When Cubans spontaneously took to the streets by the thousands on July 11, 2021, nothing like it had taken place since Fidel Castro’s 1959 communist revolution.
In the year since, many activists were sent to prison or were exiled, and a historic level of Cubans migrated amid the tough economic situation and the ongoing government crackdown.
Saily González Velázquez ran a “casa particular,” or bed-and-breakfast, and became an activist following the July 11 protests, publicly criticizing the government and livestreaming on social media.
She left Cuba less than three weeks ago.
“I didn’t leave because I wanted to, I was exiled,” González Velázquez said.
González Velázquez said she was harassed for months by state security for her actions and was denied exit from the island to attend last month’s Summit of the Americas in Los Angeles despite obtaining a U.S. visa. After what she described as an 11-hour interrogation by authorities in June, she said she was told they were opening a case against her for instigating delinquent acts. She denies planning any kind of protest. She said the government gave her a choice to either leave Cuba within five days or be jailed.
Now in Miami, she said many activists have left under similar circumstances, though some have left voluntarily.
Meanwhile, for most Cubans on the island life continues to be difficult. They have become accustomed to checking a daily news segment with an update on the power blackouts throughout the island. Ration cards for items like rice, beans, sugar, chicken and milk for kids up to 7 years-old supply Cubans with enough food for about a week. The rest has to be purchased in state-owned stores but inflation has made many products unattainable.
Those who have relatives overseas and receive remittances or family visits with luggage full of food and medicine are better off, creating two different classes.
Sophisticated ‘machinery of oppression’
The protests last July led to a crackdown by authorities that resulted in the detention of over 1,000 Cubans, rights groups said.
According to the Cuban government figures, 488 people have been formally sanctioned following last July’s protests, including 383 with prison sentences and 105 sanctioned without prison. Two were released without charges.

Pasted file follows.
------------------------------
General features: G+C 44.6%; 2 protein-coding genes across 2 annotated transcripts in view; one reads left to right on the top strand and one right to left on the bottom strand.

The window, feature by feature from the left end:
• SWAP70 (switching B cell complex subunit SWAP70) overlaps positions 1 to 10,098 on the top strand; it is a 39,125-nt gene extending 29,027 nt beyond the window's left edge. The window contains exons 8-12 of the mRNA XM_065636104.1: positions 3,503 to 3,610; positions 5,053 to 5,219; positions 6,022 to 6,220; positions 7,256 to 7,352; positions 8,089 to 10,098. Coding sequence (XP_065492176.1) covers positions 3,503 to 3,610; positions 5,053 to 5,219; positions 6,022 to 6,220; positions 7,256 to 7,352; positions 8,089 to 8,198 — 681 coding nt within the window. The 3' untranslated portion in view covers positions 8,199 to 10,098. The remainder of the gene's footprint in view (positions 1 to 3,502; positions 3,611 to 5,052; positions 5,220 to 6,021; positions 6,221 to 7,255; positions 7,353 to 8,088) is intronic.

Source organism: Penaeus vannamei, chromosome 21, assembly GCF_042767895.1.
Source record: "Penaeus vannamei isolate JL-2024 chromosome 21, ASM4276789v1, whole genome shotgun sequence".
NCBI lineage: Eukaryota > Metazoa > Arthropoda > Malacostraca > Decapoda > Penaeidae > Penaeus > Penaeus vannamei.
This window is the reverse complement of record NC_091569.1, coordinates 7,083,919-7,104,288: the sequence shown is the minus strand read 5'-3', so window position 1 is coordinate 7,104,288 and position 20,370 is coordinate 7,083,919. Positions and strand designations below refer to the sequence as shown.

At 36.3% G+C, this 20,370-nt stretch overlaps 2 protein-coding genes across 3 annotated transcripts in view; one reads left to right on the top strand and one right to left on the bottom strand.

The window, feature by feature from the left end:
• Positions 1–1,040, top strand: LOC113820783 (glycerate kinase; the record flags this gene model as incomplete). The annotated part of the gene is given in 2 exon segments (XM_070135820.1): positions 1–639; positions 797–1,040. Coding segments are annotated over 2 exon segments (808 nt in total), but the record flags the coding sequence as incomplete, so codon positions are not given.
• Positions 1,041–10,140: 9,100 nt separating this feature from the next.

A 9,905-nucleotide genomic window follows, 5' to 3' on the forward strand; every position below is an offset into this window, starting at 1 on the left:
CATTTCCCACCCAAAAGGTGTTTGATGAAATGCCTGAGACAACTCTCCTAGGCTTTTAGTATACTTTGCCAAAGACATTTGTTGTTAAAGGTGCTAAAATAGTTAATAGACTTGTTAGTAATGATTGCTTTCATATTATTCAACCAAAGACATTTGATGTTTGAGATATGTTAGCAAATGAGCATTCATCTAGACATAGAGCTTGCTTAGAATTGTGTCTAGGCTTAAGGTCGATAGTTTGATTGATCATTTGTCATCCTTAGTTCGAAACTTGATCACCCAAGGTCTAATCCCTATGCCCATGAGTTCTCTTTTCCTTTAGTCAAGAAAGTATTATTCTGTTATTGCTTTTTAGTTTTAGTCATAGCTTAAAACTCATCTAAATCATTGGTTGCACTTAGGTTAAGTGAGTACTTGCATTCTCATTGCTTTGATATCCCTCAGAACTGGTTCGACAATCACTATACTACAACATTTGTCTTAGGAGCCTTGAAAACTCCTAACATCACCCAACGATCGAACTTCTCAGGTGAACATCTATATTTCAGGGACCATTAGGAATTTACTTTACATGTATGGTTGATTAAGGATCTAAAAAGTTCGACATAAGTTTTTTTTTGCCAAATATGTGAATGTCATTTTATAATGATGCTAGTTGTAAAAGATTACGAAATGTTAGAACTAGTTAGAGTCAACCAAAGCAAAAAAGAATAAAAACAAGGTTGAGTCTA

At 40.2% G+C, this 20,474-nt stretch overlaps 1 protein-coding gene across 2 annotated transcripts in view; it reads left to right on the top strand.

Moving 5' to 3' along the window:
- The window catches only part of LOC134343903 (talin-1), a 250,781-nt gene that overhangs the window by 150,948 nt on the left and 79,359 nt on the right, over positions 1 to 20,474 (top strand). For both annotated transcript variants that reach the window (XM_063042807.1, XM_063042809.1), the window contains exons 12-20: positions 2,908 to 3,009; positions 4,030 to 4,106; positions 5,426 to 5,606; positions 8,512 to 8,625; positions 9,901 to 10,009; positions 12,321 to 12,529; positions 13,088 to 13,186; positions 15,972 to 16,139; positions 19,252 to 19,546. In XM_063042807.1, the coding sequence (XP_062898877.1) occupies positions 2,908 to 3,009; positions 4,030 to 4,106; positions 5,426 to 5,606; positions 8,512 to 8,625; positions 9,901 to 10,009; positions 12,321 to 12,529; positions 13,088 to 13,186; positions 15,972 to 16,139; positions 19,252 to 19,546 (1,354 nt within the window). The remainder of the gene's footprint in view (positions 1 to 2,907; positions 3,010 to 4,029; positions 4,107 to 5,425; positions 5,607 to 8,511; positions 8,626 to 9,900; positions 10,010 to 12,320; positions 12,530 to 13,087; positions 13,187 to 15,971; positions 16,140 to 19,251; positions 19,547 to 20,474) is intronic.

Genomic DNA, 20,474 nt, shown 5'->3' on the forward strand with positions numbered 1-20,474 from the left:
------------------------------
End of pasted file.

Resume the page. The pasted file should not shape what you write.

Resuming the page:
Cuban government officials have said those arrested and tried are not political prisoners, insisting they were not detained because of their ideology but because they broke the law. Some of the charges against last year’s protesters include sedition, sabotage, robbery with force and public disorder.
The Cuban government has also repeatedly accused the U.S. of orchestrating the protests.
Human rights group Justicia 11J estimates the numbers of those detained are much higher than official figures: They claim at least 701 Cubans remain in detention and 622 were sentenced to up to 25 years in prison.
“The motives of sentences as well as the detentions of those who haven’t gone to court is to suppress the intentions of people who want to publicly protest,” said Salomé García, one of the founders of Justicia 11J, who’s currently in Miami.
A number of countries as well as international rights groups have criticized the government’s crackdown.
“We have a human rights crisis in Cuba, that puts the country in a situation that is probably the worst in the last few decades,” said Juan Pappier, a senior Americas researcher at Human Rights Watch.
“Over decades, the Cuban government has been able to develop a machinery of repression, which is unique in its sophistication in the Western Hemisphere,” said Pappier.
NBC News reached out to the Cuban government but has not received a response.
Artists Luis Manuel Otero Alcántara and Grammy-award winner, Maykel Castillo, both members of the San Isidro Movement — an artists collective that protests government censorship — were recently sentenced to five and nine years respectively. Otero Alcántara has started a hunger and thirst strike, demanding to be taken home, according to activist Anamely Ramos.